Over 70 people rally in Sydney in support of PNG students
Over 70 people gathered outside the PNG Consulate in Sydney yesterday to show their solidarity with students in PNG. The event was held at 12.30pm.
Sydney-based Papua New Guineans were joined by students, academics, unionists and NGOs to call for an immediate stop to the repression and for student demands to be met.
“The recent event in Port Moresby between the University of Papua New Guinea students and the Royal Papua New Guinea constabulary (RPNGC) is uncalled for in any democratic nation,” stated Stanley Kumasimba Wamaware, a PNG student from the University of Sydney.
A five-week widespread peaceful student boycott, calling for PNG Prime Minister Peter O’Neill to face corruption allegations that were brought by a range of official corruption squads, was brutally repressed on the morning of Wednesday, June 8. Unarmed students were shot at by police, resulting in some being hospitalised for severe injuries and many others wounded.
“What the police have done is against the constitutional and basic universal human rights of PNG citizens – that is the free will to express themselves without fear or intimidation. Like other democratic nations, the people have the right to hold their leaders accountable and that’s what the students are doing,” continued Wamaware.
“The high-powered guns and the military style demonstration shown by the police force represents a dictatorial policing.”
Natalie Lowrey, co-organiser of the solidarity action, said: “Further reports coming out from PNG have stated that some students have been forced into hiding in fear of further repression, others who are injured are too scared to go to the hospital for fear of arrest.
“Today we stand in solidarity with the vibrant and peaceful student movement in PNG. We support their demands for the rule of law and their call for Prime Minister Peter O’Neill to stand down.”
Kairuku/Hiri woman, who is now a Sydney resident, Jeanne Haurama, stated: “The world is watching how the institutions of State and government of PNG continues to treat its citizens. We cannot let this situation escalate into civil unrest.
“The students must be supported, they are the future leaders of PNG. If the students intended violence they would have done it five weeks ago but they didn’t.
“We demand Peter O’Neill to do the honourable thing, to step down and stop the escalation of violence!”
Other speakers included Mick Doleman, International Executive Officer from the Maritime International Federation; Dylan Griffiths, Education Officer, Students Representative Council, University of Sydney; and Katie Hepworth, Pacific Officer, Union Aid Abroad-APHEDA.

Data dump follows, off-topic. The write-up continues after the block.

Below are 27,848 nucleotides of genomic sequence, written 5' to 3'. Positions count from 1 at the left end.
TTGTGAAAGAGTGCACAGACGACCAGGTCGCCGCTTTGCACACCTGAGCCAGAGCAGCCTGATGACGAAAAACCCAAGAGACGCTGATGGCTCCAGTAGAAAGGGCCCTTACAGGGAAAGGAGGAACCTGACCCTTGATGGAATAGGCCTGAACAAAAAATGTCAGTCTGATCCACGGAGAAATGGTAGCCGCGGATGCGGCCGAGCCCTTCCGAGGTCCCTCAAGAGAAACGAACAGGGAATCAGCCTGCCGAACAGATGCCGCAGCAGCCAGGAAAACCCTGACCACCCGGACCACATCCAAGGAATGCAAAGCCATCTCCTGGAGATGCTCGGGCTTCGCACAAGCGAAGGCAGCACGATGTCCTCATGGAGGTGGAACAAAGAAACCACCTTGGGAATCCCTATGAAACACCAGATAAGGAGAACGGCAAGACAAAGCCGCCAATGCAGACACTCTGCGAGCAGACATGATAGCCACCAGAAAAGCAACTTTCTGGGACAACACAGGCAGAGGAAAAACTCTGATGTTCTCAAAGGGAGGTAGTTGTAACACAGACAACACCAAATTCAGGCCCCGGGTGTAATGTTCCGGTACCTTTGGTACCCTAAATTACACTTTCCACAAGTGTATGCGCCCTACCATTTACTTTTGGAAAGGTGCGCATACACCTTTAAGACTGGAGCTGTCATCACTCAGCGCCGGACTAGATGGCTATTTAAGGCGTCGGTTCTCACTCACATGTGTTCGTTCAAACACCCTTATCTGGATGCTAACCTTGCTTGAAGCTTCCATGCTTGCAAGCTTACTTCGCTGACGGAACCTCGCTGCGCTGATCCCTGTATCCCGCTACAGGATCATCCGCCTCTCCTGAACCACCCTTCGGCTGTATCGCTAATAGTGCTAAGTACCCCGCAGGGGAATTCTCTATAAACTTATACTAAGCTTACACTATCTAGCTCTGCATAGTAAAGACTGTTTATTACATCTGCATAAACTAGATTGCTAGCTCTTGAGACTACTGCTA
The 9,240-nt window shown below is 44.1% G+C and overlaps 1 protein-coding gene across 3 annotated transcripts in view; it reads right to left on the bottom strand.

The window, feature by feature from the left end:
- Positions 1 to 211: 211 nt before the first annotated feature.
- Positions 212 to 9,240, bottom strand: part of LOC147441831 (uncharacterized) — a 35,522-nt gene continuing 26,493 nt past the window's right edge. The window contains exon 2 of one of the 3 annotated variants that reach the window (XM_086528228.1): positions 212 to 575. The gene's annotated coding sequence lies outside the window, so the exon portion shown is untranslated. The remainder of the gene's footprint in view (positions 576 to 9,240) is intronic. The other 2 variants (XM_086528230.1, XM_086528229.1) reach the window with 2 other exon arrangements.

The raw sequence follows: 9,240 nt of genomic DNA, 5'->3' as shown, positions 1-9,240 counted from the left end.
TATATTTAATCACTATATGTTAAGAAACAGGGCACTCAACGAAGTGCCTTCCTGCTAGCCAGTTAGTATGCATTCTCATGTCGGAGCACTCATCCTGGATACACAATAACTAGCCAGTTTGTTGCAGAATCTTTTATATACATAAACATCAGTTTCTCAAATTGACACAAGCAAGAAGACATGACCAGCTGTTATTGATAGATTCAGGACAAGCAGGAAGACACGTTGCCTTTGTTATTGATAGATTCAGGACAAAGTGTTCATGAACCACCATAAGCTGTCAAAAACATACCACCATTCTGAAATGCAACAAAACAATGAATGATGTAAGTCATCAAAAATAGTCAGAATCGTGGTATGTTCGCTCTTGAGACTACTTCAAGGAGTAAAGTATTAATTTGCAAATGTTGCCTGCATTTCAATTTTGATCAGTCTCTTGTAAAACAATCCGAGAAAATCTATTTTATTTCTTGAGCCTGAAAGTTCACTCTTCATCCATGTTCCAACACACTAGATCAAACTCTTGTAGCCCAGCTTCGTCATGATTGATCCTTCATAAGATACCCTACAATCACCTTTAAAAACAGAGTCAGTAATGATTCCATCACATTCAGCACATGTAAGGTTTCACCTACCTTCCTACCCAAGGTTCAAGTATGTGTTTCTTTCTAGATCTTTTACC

NGO donates K4,000 to injured students
Papua New Guineans continue to open their hearts to the injured University of Papua New Guinea students.
Non-governmental organisation (NGO), Partners with Melanesians Inc, yesterday gave K4,000 to meet the hospital cost of the four students still admitted at the Port Moresby General Hospital internal care unit.
Activist Noel Anjo said: “The money is from the public appeal. Not from a politician or any political parties.”
The students will get K1,000 each to foot their medical bills.
Tommy Aiyok, representing the guardians of the injured students, thanked the kind-hearted people who donated.
He said the four students are not Port Moresby based, and they do not have resources to support them.
“I appeal to the public to pray for the injured students who are still in critical conditions,” Aiyok said.
Former student dedicates poem to UPNG
The violent confrontation between police and the University of Papua New Guinea students on Wednesday brought shock and grief to the nation.
Parents, families and relatives desperately clung to their phones, praying that the next call would confirm that their children are safe. Friends and loved ones waited with bated breaths, struggling to put on a brave front while their hearts were already bleeding out.
Among them was former UPNG biology student Bruce Horick, who lives in Lae, Morobe Province. Their world came to a standstill while students in Port Moresby ran for their lives.
Horick, who graduated in 2013, put pen to paper to express the heartache he felt.
“I wrote the poem on Wednesday as soon as I heard of the shootings,” he told Loop PNG this morning. “The poem itself took about 10 minutes, but I wrote it after an hour of weeping my heart out for the students.
“I guess I just couldn’t understand why the policemen could do that, and that made me write it.”
I Fight For You Too
I fight for you too
My brother in blue
Cold metal in your hand
For your future too I stand
I bleed for you too
Friend in combat shoes
That our kids may grow strong
And joy will be their song
I die for you too
Comrade in sky hue
As you aim death towards me
I’m fighting to set you free
I mourn for you too
My wantok trutru
You follow orders from above
Mine’s from patriotic love
I plead for you too
Brother cop, yes you
Our leaders have misled us
And stepped us into the dust
Would you stand with me too?
My blood in navy blue
Reach out and hold my hand
And let us take back our land